On the same day that he became the presumptive Democratic nominee for President, Sen. Barack Obama introduced new legislation to expand public access to information about government spending.
The bill (pdf), known as “The Strengthening Transparency and Accountability in Federal Spending Act of 2008,” was crafted on a bi-partisan basis with Sen. Tom Coburn (R-OK).
Sen. John McCain, the Republican presidential candidate, is also an original co-sponsor of the bill, as is Sen. Tom Carper (D-DE).
The new bill would build upon and improve previous efforts by Senators Obama and Coburn to provide public access to federal grant and contract information through the USASpending.gov web site. Among other things, it would require copies of each federal contract and details of the bidding process to be published online.
The provisions of the bill were outlined in a joint press release on June 3.
“People from every State in this great Nation sent us to Congress to defend their rights and stand up for their interests,” Sen. Obama said in a prepared floor statement. “To do that we have to tear down the barriers that separate citizens from the democratic process and to shine a brighter light on the inner workings of Washington. This bill helps to shine that light.”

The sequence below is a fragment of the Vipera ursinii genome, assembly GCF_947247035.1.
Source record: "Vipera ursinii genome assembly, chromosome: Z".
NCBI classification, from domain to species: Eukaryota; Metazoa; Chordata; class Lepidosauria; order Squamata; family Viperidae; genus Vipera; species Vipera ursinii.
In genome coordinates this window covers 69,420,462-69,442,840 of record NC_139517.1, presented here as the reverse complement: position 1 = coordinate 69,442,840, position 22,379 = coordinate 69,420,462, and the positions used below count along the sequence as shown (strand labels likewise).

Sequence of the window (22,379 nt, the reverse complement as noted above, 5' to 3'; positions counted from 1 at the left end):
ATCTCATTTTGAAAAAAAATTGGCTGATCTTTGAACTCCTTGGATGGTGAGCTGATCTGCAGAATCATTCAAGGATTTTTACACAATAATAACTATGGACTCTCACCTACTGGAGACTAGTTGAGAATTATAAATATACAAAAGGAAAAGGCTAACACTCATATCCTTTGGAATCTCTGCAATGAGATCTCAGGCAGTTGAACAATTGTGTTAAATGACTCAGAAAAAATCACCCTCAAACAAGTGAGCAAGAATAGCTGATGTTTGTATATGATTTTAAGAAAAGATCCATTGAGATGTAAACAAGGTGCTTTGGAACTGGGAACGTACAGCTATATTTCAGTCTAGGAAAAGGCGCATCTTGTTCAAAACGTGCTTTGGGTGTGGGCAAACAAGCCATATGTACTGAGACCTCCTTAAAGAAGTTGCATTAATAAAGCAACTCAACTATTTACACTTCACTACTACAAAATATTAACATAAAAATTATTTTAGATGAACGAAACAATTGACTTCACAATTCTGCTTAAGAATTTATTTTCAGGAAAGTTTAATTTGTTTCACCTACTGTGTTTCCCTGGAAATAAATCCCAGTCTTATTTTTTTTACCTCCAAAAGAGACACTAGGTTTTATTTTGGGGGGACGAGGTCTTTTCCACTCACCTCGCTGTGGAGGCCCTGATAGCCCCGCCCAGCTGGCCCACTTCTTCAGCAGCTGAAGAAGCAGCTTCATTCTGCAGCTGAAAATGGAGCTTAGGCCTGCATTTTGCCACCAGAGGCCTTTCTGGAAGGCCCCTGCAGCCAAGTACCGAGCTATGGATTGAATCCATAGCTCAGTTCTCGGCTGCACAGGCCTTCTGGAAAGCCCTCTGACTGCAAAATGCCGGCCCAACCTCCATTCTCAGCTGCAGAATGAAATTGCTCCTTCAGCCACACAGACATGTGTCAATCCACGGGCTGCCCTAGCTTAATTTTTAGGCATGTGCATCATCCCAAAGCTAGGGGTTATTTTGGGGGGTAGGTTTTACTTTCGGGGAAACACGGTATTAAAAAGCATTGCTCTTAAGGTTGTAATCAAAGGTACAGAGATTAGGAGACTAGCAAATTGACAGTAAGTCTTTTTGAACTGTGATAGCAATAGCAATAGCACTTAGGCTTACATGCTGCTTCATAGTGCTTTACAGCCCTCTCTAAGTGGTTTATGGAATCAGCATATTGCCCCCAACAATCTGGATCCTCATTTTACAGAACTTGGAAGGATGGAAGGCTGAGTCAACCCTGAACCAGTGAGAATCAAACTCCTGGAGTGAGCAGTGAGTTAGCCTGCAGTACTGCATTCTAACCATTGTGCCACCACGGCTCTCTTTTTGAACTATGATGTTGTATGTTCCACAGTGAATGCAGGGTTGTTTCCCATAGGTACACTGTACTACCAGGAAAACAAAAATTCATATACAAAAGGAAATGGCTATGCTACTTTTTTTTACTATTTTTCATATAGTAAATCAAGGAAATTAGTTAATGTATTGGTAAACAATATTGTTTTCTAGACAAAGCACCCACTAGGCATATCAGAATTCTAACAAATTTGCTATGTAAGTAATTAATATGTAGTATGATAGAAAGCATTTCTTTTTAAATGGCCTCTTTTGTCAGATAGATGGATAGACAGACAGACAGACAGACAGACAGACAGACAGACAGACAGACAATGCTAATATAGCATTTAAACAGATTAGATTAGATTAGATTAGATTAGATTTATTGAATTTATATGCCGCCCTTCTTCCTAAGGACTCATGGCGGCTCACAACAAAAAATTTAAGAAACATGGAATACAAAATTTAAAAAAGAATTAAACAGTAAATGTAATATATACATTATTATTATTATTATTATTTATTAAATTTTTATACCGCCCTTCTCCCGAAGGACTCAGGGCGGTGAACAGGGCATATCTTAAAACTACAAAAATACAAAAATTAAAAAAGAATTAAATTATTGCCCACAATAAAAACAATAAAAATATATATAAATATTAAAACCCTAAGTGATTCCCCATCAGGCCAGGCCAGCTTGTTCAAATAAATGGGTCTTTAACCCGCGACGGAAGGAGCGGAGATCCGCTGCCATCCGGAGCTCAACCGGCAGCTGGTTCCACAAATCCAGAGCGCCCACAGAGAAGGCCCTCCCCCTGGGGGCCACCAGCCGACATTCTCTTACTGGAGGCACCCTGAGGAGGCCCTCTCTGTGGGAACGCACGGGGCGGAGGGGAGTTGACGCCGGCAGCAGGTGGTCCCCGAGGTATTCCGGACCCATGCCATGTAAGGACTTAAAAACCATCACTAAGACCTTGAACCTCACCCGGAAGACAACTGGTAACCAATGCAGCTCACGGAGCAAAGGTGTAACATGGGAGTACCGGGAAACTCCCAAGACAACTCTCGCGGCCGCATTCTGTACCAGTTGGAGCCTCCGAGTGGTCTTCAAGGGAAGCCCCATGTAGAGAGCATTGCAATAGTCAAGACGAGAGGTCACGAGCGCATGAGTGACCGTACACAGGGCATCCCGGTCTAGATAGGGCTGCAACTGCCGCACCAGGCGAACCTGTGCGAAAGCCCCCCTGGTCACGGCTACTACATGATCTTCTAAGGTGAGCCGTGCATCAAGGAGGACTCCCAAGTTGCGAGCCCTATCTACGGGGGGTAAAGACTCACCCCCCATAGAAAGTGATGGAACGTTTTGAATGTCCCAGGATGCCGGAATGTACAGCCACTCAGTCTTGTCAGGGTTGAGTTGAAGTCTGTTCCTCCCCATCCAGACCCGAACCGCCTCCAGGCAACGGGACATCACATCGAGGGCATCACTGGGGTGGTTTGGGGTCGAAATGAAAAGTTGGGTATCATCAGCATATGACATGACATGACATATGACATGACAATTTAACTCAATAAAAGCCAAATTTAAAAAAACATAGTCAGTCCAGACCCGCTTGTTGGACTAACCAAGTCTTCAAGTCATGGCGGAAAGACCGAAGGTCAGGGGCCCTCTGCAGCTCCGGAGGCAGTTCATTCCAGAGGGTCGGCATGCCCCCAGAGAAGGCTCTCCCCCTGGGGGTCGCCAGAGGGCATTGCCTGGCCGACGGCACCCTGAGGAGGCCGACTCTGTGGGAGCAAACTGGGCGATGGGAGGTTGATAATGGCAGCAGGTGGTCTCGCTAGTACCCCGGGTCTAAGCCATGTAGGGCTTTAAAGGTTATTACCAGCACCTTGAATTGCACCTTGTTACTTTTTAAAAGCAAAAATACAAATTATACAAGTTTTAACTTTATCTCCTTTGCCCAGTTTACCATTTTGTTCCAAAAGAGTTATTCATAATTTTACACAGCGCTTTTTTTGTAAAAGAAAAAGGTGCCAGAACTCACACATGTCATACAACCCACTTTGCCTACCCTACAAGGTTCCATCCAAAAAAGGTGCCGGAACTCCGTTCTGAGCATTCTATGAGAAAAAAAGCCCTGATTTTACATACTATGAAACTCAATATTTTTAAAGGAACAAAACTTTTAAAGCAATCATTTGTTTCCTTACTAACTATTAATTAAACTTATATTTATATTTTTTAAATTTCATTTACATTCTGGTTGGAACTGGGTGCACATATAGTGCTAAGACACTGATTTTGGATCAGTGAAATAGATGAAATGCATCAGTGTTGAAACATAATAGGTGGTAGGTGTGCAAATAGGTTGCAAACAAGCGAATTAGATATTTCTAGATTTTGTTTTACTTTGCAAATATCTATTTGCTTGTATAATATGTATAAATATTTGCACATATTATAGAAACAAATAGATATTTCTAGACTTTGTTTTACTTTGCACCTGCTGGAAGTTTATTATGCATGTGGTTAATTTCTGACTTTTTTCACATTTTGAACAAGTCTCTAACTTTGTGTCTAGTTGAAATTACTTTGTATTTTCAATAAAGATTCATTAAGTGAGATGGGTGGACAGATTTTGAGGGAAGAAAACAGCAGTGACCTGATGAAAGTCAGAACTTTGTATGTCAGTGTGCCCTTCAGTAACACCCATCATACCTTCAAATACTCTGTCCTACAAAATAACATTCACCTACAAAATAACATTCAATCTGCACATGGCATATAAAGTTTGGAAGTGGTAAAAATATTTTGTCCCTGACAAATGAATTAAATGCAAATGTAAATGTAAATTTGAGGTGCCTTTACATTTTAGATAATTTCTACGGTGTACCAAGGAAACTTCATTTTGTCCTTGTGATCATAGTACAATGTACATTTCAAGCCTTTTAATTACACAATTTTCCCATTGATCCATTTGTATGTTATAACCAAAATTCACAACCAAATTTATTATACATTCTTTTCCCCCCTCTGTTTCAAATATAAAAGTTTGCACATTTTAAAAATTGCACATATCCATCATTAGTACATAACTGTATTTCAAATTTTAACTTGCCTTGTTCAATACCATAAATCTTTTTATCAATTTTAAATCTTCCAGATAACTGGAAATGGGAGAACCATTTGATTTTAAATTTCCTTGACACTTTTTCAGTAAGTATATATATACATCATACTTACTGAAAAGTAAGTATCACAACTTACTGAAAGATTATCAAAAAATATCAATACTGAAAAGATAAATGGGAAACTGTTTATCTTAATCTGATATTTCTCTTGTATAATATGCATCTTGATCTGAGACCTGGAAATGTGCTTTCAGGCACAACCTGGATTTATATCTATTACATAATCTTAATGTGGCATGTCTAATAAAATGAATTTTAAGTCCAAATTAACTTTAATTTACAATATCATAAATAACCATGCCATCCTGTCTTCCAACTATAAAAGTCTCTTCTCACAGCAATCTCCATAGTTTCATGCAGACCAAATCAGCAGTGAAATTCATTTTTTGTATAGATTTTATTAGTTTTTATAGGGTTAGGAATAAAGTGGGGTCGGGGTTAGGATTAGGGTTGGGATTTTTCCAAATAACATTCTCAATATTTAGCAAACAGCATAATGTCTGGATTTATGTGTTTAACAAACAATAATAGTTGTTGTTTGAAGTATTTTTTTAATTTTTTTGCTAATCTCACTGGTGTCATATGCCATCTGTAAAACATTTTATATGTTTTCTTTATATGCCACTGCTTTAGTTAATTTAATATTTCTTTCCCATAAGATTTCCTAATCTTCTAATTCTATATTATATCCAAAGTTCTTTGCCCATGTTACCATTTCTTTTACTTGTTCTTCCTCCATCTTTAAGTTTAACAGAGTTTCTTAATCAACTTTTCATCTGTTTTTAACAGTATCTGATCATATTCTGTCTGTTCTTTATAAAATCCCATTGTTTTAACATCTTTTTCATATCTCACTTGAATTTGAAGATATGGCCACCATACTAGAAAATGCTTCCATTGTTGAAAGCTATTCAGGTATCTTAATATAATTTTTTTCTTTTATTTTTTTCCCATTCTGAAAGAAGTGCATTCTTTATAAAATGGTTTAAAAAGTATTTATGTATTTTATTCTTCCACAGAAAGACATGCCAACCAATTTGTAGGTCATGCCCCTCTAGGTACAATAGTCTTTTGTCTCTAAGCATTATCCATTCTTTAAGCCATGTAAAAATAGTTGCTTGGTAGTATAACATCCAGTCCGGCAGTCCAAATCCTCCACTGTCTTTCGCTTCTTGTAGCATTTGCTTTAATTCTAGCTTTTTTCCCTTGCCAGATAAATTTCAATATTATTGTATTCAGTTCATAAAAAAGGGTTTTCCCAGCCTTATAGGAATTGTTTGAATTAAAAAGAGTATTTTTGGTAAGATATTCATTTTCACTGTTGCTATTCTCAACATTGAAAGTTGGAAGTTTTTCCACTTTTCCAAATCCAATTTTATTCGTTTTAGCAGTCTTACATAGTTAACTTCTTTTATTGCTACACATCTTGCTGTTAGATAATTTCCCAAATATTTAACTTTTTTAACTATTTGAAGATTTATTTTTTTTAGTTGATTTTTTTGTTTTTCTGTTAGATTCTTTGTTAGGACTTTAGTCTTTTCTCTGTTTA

While most government agencies have cooperated with the contracting transparency requirements that were adopted in 2006, some intelligence agencies have dragged their heels in opposition. The Defense Intelligence Agency and the National Geospatial-Intelligence Agency, which used to disclose their unclassified contracts, actually withheld such information from the USASpending.gov database in 2007 and 2008.
To empower new voices to start their career in nuclear weapons studies, the Federation of American Scientists launched the New Voices on Nuclear Weapons Fellowship. Here’s what our inaugural cohort accomplished.
Common frameworks for evaluating proposals leave this utility function implicit, often evaluating aspects of risk, uncertainty, and potential value independently and qualitatively.
The FAS Nuclear Notebook is one of the most widely sourced reference materials worldwide for reliable information about the status of nuclear weapons and has been published in the Bulletin of the Atomic Scientists since 1987. The Nuclear Notebook is researched and written by the staff of the Federation of American Scientists’ Nuclear Information Project: Director Hans […]
According to the National Center for Education Statistics’ August 2023 pulse panel, 60% of public schools were utilizing a “community school” or “wraparound services model” at the start of this school year—up from 45% last year.